Intersection + Intermedia
This posting, as well as the next one, are the transcripts from a panel discussion I participated in as part of the Hybrid Book Conference in Philadelphia PA on June 6th, also participating were: Marlene MacCallum, David Morrish, William Snyder, Andrew Sallee and Tate Shaw. Michelle Wilson moderated the panel.
My first computing experience was in a programming course at university, the language was Fortran and we used cards with holes in them to communicate with computers. The cards needed to be kept in order by “binding” them with a paper tape similar to that used to bundle money. The “bound” stacks of cards were called: “books”. This intersecting experience informs my exploration of ways of knowing and making.
Intersection relies on a specific type of contact between various surfaces of knowledge and practice. In Gilles Deleuze’s conception, these surfaces are like membranes that are in constant flux and offer multiple points of contact with all the surfaces in their proximity. It is much like string theory in physics. The passive product of these intersections could be called, the hybrid.
Add to this, the notion of expansion/extension. These intersections inevitably result in a transfer of knowledge, essence, matter (whatever one may wish to call it) from one plateau to the other; thereby expanding/extending each. It is reasonable to assume that any creative action that brings together elements from varied sources will present an accumulation of data that can be implicit or explicit depending on the practitioner’s intent. My experience in the sillis research group has been to see how intersecting media serve to inform process much more actively than it does product. This brings me to question the very nature of intersection in terms of the hybrid object.
A hybrid form assumes that there can be a monadic form; a form that is purely independent and without reference or contact with other structures. The very nature of a cultural object and in this case, the artists’ book, makes this impossible, as it is conceptually hybrid.
- FORM 1: The book immediately connotes a viewing experience that happens over time.
- FORM 2: It is explicitly connected to the idea of “binding”, binding requires more than a single perceived unit.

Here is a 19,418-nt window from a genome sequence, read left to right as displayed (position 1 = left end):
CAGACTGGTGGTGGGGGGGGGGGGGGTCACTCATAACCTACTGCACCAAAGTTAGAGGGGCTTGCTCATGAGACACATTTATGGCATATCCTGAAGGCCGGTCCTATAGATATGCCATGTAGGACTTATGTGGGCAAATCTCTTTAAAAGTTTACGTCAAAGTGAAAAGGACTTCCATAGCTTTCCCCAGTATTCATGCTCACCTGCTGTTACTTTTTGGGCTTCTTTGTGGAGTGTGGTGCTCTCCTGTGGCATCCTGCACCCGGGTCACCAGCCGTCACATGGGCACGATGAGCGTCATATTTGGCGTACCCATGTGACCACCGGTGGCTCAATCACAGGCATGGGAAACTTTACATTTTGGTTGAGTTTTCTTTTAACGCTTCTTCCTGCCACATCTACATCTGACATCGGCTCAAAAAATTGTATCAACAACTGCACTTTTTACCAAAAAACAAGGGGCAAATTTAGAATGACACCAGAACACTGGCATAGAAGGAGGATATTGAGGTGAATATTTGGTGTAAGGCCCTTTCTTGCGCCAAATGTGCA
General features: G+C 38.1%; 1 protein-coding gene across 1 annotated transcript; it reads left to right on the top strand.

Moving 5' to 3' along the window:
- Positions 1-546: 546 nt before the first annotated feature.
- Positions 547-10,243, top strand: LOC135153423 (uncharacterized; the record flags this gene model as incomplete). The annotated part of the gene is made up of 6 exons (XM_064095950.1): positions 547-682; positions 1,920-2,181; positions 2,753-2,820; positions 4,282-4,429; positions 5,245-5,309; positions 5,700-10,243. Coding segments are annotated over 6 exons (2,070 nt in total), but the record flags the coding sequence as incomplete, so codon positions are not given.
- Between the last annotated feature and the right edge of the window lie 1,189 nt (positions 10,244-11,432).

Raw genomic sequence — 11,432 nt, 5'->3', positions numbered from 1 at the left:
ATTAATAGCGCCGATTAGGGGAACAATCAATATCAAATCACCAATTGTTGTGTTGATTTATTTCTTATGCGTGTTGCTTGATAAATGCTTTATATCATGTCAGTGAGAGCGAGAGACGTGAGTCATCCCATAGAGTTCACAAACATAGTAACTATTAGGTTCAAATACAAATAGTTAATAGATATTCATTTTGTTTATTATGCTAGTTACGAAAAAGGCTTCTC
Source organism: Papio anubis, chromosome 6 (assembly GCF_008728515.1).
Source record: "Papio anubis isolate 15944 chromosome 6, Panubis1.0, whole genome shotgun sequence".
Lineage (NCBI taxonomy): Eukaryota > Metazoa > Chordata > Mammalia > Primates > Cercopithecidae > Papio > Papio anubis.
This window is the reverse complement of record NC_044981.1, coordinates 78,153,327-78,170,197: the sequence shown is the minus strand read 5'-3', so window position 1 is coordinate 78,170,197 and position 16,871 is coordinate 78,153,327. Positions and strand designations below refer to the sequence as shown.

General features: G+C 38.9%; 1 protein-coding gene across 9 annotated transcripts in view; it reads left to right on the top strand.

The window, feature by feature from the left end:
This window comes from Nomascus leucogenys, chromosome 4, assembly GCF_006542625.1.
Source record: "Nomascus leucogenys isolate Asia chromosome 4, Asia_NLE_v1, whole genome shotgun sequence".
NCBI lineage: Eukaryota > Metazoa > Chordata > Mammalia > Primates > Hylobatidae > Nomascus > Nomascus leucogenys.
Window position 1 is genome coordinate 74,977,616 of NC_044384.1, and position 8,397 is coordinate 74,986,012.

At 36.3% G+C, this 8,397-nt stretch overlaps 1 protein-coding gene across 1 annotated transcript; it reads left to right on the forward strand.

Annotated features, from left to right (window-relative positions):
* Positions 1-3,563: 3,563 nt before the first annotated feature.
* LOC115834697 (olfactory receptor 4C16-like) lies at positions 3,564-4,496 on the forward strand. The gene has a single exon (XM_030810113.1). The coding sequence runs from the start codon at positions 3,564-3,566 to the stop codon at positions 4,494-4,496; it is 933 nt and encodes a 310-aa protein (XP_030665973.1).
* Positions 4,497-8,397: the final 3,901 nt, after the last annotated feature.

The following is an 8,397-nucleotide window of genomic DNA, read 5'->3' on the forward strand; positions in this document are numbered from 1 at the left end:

- FORM 3: Whether explicitly or implicitly, the book suggests ‘reading’, an activity that moves beyond phenomenological experience. These three simple concepts already suggest that the book is hybrid by definition.
The hybrid is the passive root of intersection, the intersection of methods, technologies and phenomenological expressions of experience. Hybridity expresses itself as a condition of being; intersection is a field of dynamic action and response. This is where the book as a form finds it’s full potential for the artist and the public. The technologies involved in the making of a book work will be as explicit as the maker wishes to show; the book finds its engagement in the sensory affect created in its viewing. Intersection is dynamic, its locus exists where the artist places it; it is an active call and response mechanism.
The work behind me is a book (this refers to the statico-dynamic image, seen above, projected during the talk. It is a sequence of elements placed within a specific viewing context, exists intimately with the viewer even in a public space such as this one. The photographs used (there is no actual video footage here) are used as if they were text, in a specific and intuitive grammatical organisation. Repetition and difference is their ontological compass. Duration, rather than time, is their medium as time is independent of our existence while we mark duration using chronometers.
There is an interesting connection of the hybrid (as defined) and the virtual found in Henri Bergson’s concept of différence. In the philosophy of difference, change (evolution) is guided by l’élan vital (vital impetus) where forward momentum happens with conscious activity; Deleuze’s reading of Bergson includes the sub-conscious. The virtual comes to represent potential through action while the hybrid represents possibility because of its more passive role in change.
In the second part of my talk, I will look more closely at hybridity defined through the conceptual framework of virtuality; at the intersection of digital and analogue processes.